Welcome to the Pilbara
At first it’s hard to see the images Geoffrey Togo is pointing out in the landscape. Then you spot one, reset your line of focus and all at once they start popping out everywhere: emu toes and turtle eggs; kangaroo profiles; human stick figures adorned with headdresses. Suddenly you’re surrounded by depictions and stop dead in your tracks, worried about stepping on something important.
We’re standing in Deep Gorge on the southern end of the Burrup Peninsula, near the north-west Australian coastal town of Dampier, at the edge of a vast outdoor art gallery. Geoffrey is a Ngarluma Elder and senior cultural ranger with the Murujuga Aboriginal Corporation (MAC), and this is one of Australia’s most significant Indigenous sites – the planet’s oldest and largest concentration of petroglyphs. Known as Murujuga to local Indigenous language groups, the Burrup is covered by chips, chunks, boulders and slabs of intrusive igneous rocks. These crystallised from molten magma trapped deep in the continental crust 2.7 billion years ago.
Their surfaces have been weathered to dark reds and greys, but digging at them exposes lighter tones and they’ve been used as a medium for at least 1 million petroglyphs: a patiently etched body of work created by thousands of artisans across at least 30,000 years. But the site is more than a huge expression of creativity. Here, the Elders explain, are life’s rules and guidelines, as relevant to current generations of Pilbara language groups as they were to their ancestors. Because of its geology, the peninsula is a permanent historical record and enduring instruction manual on cultural practice.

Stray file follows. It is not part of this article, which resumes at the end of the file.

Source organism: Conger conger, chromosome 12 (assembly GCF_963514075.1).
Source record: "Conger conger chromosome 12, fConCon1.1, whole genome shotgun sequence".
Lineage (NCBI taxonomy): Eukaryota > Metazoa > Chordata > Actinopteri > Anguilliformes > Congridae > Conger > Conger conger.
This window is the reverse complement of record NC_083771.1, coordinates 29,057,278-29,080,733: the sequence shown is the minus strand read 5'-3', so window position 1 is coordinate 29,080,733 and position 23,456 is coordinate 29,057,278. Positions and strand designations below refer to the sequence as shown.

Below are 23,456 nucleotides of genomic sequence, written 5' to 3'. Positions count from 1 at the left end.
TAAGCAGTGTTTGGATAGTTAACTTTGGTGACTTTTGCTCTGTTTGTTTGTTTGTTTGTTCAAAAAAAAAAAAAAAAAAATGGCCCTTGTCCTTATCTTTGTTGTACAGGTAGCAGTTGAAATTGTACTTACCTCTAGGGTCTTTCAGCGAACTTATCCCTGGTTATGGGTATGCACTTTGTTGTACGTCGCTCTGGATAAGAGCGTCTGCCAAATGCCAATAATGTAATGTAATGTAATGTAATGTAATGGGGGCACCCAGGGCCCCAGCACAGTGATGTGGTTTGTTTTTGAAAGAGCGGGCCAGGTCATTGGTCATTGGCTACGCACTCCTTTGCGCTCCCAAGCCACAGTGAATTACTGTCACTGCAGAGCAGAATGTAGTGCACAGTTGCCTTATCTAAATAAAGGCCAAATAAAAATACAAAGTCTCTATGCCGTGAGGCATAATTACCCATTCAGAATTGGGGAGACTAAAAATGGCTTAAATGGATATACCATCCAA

Much of the peninsula and adjacent Dampier Archipelago, which is also rich with cultural sites, has been protected since 2007 on the National Heritage List. WA’s Aboriginal Heritage Act 1972 provides protection, and almost half the peninsula is gazetted within Murujuga National Park. The 4913ha site – WA’s 100th national park – protects an area of significant ancient and living cultural heritage, and is the state’s first park to be managed jointly: the traditional owners working with the WA Department of Parks and Wildlife.
THERE’S NO avoiding the red dust of the Pilbara’s rusting rocks. It coats the landscape, infiltrates your clothes and hair and clads your skin, its metallic aroma rising with the morning’s heavy dew.
These rocks contain the huge iron-ore deposits that have underpinned the region’s economic development since the 1960s. Geologically, they’re known as ancient banded iron formations (BIFs) – layers rich with quartz and iron ore – that were deposited as silt, mud and clay up to 3.2 billion years ago around the edges and floor of primordial oceans. Their alternating stripes of red, separated by black, grey and sometimes even blue or green shales and cherts, adorn the Pilbara like massive geological artworks. And they form a row of iron-rich hills, the Hamersley Range, that runs for almost 500km.
The Pilbara’s BIFs lie over one of the oldest, most intact, sections of the Earth’s crust: the mostly granite and greenstone Pilbara Craton, which is thought to have formed 3.6 billion years ago – not long after the Earth’s formation.